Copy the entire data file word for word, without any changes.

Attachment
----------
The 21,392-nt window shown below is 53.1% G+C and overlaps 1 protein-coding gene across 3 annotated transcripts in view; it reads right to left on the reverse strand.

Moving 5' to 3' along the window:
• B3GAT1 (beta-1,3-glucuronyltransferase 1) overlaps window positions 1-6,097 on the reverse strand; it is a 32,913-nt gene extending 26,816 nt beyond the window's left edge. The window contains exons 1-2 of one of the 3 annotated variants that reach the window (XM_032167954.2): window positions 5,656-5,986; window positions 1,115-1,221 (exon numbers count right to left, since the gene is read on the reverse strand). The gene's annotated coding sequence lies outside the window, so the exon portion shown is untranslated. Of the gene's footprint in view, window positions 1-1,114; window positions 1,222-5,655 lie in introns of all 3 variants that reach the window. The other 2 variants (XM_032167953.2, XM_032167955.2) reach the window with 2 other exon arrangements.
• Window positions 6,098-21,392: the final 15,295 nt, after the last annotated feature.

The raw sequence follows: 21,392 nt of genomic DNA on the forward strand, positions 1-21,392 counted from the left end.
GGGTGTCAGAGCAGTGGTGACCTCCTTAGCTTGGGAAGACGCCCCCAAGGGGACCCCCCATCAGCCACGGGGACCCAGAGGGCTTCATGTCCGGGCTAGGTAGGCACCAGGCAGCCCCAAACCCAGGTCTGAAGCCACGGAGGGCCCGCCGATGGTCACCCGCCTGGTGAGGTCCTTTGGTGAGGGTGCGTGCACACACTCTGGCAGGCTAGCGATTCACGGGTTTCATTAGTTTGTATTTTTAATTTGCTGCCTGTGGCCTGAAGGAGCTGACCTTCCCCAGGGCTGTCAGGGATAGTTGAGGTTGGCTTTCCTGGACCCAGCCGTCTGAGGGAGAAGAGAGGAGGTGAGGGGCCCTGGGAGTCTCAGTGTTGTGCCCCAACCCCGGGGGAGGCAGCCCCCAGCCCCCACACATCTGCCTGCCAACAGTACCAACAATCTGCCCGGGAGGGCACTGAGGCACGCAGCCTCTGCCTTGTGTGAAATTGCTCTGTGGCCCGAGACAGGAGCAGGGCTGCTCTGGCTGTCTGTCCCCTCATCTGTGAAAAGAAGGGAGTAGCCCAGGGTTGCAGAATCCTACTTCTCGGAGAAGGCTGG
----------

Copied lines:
The 21,392-nt window shown below is 53.1% G+C and overlaps 1 protein-coding gene across 3 annotated transcripts in view; it reads right to left on the reverse strand.

Moving 5' to 3' along the window:
• B3GAT1 (beta-1,3-glucuronyltransferase 1) overlaps window positions 1-6,097 on the reverse strand; it is a 32,913-nt gene extending 26,816 nt beyond the window's left edge. The window contains exons 1-2 of one of the 3 annotated variants that reach the window (XM_032167954.2): window positions 5,656-5,986; window positions 1,115-1,221 (exon numbers count right to left, since the gene is read on the reverse strand). The gene's annotated coding sequence lies outside the window, so the exon portion shown is untranslated. Of the gene's footprint in view, window positions 1-1,114; window positions 1,222-5,655 lie in introns of all 3 variants that reach the window. The other 2 variants (XM_032167953.2, XM_032167955.2) reach the window with 2 other exon arrangements.
• Window positions 6,098-21,392: the final 15,295 nt, after the last annotated feature.

The raw sequence follows: 21,392 nt of genomic DNA on the forward strand, positions 1-21,392 counted from the left end.
GGGTGTCAGAGCAGTGGTGACCTCCTTAGCTTGGGAAGACGCCCCCAAGGGGACCCCCCATCAGCCACGGGGACCCAGAGGGCTTCATGTCCGGGCTAGGTAGGCACCAGGCAGCCCCAAACCCAGGTCTGAAGCCACGGAGGGCCCGCCGATGGTCACCCGCCTGGTGAGGTCCTTTGGTGAGGGTGCGTGCACACACTCTGGCAGGCTAGCGATTCACGGGTTTCATTAGTTTGTATTTTTAATTTGCTGCCTGTGGCCTGAAGGAGCTGACCTTCCCCAGGGCTGTCAGGGATAGTTGAGGTTGGCTTTCCTGGACCCAGCCGTCTGAGGGAGAAGAGAGGAGGTGAGGGGCCCTGGGAGTCTCAGTGTTGTGCCCCAACCCCGGGGGAGGCAGCCCCCAGCCCCCACACATCTGCCTGCCAACAGTACCAACAATCTGCCCGGGAGGGCACTGAGGCACGCAGCCTCTGCCTTGTGTGAAATTGCTCTGTGGCCCGAGACAGGAGCAGGGCTGCTCTGGCTGTCTGTCCCCTCATCTGTGAAAAGAAGGGAGTAGCCCAGGGTTGCAGAATCCTACTTCTCGGAGAAGGCTGG